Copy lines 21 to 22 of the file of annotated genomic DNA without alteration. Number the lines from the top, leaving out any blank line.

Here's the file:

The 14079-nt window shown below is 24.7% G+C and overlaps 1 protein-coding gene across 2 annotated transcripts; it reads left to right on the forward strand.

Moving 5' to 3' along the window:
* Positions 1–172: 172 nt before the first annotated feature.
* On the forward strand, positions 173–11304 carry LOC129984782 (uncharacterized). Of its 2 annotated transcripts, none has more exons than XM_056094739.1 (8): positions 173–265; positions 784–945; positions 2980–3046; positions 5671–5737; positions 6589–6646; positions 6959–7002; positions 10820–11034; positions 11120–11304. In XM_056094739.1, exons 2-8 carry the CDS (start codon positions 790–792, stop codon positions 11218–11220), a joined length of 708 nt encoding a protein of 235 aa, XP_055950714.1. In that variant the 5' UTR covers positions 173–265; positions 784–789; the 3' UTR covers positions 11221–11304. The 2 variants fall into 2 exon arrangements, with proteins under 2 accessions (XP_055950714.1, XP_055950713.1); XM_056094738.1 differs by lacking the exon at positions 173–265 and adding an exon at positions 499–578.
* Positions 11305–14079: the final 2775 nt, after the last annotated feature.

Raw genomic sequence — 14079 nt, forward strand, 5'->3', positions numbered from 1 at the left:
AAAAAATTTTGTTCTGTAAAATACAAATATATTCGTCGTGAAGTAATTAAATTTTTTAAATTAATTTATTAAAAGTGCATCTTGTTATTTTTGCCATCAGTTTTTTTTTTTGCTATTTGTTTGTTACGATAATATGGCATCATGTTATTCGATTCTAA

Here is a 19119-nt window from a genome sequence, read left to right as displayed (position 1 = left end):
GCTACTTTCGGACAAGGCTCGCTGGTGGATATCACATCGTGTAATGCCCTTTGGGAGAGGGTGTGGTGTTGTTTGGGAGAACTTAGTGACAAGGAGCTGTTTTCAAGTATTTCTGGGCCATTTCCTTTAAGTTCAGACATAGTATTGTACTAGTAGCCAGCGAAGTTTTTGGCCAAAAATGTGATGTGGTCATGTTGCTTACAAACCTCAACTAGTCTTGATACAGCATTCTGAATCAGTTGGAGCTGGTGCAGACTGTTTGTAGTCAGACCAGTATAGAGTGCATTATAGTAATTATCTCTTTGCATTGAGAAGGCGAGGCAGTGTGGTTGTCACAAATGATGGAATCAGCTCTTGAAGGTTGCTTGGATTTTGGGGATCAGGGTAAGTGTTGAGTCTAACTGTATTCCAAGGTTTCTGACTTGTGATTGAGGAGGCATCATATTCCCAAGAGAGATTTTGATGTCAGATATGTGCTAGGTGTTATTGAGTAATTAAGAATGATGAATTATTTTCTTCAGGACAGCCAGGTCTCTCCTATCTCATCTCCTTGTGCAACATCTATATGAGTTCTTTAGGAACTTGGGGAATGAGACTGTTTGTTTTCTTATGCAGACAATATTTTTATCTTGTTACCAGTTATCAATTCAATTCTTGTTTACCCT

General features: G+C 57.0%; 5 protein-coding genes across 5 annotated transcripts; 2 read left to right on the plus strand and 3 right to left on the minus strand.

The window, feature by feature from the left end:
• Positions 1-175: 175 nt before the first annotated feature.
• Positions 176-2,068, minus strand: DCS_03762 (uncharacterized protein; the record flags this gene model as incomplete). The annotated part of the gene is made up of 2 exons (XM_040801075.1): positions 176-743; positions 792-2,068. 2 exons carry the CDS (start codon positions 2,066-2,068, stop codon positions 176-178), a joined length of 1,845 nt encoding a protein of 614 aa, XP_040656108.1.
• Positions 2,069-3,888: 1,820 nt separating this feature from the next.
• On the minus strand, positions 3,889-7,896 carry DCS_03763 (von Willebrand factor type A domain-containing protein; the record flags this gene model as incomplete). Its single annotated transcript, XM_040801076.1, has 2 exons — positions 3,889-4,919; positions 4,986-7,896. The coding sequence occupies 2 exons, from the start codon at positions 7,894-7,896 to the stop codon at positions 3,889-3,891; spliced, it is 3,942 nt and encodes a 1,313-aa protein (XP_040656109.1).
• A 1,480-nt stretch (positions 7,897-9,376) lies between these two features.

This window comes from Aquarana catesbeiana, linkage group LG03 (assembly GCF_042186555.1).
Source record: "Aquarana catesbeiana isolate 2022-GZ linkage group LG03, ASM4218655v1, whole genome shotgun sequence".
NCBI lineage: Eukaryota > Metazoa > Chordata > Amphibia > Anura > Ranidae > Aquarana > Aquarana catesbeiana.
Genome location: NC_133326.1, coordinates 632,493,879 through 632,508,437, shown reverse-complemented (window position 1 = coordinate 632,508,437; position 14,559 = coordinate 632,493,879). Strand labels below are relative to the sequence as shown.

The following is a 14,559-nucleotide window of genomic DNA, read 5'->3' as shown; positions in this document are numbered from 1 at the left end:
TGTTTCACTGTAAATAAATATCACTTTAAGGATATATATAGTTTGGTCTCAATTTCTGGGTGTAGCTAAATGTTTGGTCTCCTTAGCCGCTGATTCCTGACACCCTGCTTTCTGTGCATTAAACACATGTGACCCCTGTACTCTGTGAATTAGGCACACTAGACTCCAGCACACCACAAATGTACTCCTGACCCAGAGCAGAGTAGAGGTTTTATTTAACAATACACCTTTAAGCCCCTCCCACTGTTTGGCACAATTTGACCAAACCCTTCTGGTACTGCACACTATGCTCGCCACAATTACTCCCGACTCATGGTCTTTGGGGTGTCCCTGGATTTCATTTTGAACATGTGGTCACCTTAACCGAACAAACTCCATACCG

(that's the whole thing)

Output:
The following is a 14,559-nucleotide window of genomic DNA, read 5'->3' as shown; positions in this document are numbered from 1 at the left end:
TGTTTCACTGTAAATAAATATCACTTTAAGGATATATATAGTTTGGTCTCAATTTCTGGGTGTAGCTAAATGTTTGGTCTCCTTAGCCGCTGATTCCTGACACCCTGCTTTCTGTGCATTAAACACATGTGACCCCTGTACTCTGTGAATTAGGCACACTAGACTCCAGCACACCACAAATGTACTCCTGACCCAGAGCAGAGTAGAGGTTTTATTTAACAATACACCTTTAAGCCCCTCCCACTGTTTGGCACAATTTGACCAAACCCTTCTGGTACTGCACACTATGCTCGCCACAATTACTCCCGACTCATGGTCTTTGGGGTGTCCCTGGATTTCATTTTGAACATGTGGTCACCTTAACCGAACAAACTCCATACCG